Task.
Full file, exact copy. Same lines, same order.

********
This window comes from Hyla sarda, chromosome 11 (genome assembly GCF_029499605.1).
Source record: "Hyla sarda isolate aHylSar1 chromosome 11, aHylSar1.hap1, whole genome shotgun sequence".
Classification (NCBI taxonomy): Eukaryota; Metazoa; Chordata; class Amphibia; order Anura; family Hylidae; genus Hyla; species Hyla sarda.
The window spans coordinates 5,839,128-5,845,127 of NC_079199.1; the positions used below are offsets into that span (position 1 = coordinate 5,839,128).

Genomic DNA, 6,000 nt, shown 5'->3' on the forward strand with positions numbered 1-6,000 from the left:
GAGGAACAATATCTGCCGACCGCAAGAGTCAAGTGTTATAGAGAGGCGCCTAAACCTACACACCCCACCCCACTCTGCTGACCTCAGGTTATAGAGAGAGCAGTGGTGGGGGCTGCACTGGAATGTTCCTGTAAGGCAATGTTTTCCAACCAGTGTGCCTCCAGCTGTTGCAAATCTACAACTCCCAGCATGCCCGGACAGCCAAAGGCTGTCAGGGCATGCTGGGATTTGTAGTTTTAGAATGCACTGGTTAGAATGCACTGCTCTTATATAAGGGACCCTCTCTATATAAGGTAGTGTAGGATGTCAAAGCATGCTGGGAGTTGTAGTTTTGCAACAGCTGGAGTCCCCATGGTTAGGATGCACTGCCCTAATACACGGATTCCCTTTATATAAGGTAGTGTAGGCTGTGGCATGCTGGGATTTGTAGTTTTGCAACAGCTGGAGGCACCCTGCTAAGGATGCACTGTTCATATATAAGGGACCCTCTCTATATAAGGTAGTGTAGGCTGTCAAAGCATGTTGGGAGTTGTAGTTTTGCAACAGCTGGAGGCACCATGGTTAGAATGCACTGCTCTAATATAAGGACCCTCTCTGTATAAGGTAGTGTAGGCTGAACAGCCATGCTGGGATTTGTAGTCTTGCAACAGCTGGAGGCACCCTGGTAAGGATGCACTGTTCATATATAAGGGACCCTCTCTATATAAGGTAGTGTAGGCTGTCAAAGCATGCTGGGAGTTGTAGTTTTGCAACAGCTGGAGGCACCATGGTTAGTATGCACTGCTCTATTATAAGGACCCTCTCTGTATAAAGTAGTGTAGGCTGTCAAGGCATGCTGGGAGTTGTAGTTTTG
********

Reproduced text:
This window comes from Hyla sarda, chromosome 11 (genome assembly GCF_029499605.1).
Source record: "Hyla sarda isolate aHylSar1 chromosome 11, aHylSar1.hap1, whole genome shotgun sequence".
Classification (NCBI taxonomy): Eukaryota; Metazoa; Chordata; class Amphibia; order Anura; family Hylidae; genus Hyla; species Hyla sarda.
The window spans coordinates 5,839,128-5,845,127 of NC_079199.1; the positions used below are offsets into that span (position 1 = coordinate 5,839,128).

Genomic DNA, 6,000 nt, shown 5'->3' on the forward strand with positions numbered 1-6,000 from the left:
GAGGAACAATATCTGCCGACCGCAAGAGTCAAGTGTTATAGAGAGGCGCCTAAACCTACACACCCCACCCCACTCTGCTGACCTCAGGTTATAGAGAGAGCAGTGGTGGGGGCTGCACTGGAATGTTCCTGTAAGGCAATGTTTTCCAACCAGTGTGCCTCCAGCTGTTGCAAATCTACAACTCCCAGCATGCCCGGACAGCCAAAGGCTGTCAGGGCATGCTGGGATTTGTAGTTTTAGAATGCACTGGTTAGAATGCACTGCTCTTATATAAGGGACCCTCTCTATATAAGGTAGTGTAGGATGTCAAAGCATGCTGGGAGTTGTAGTTTTGCAACAGCTGGAGTCCCCATGGTTAGGATGCACTGCCCTAATACACGGATTCCCTTTATATAAGGTAGTGTAGGCTGTGGCATGCTGGGATTTGTAGTTTTGCAACAGCTGGAGGCACCCTGCTAAGGATGCACTGTTCATATATAAGGGACCCTCTCTATATAAGGTAGTGTAGGCTGTCAAAGCATGTTGGGAGTTGTAGTTTTGCAACAGCTGGAGGCACCATGGTTAGAATGCACTGCTCTAATATAAGGACCCTCTCTGTATAAGGTAGTGTAGGCTGAACAGCCATGCTGGGATTTGTAGTCTTGCAACAGCTGGAGGCACCCTGGTAAGGATGCACTGTTCATATATAAGGGACCCTCTCTATATAAGGTAGTGTAGGCTGTCAAAGCATGCTGGGAGTTGTAGTTTTGCAACAGCTGGAGGCACCATGGTTAGTATGCACTGCTCTATTATAAGGACCCTCTCTGTATAAAGTAGTGTAGGCTGTCAAGGCATGCTGGGAGTTGTAGTTTTG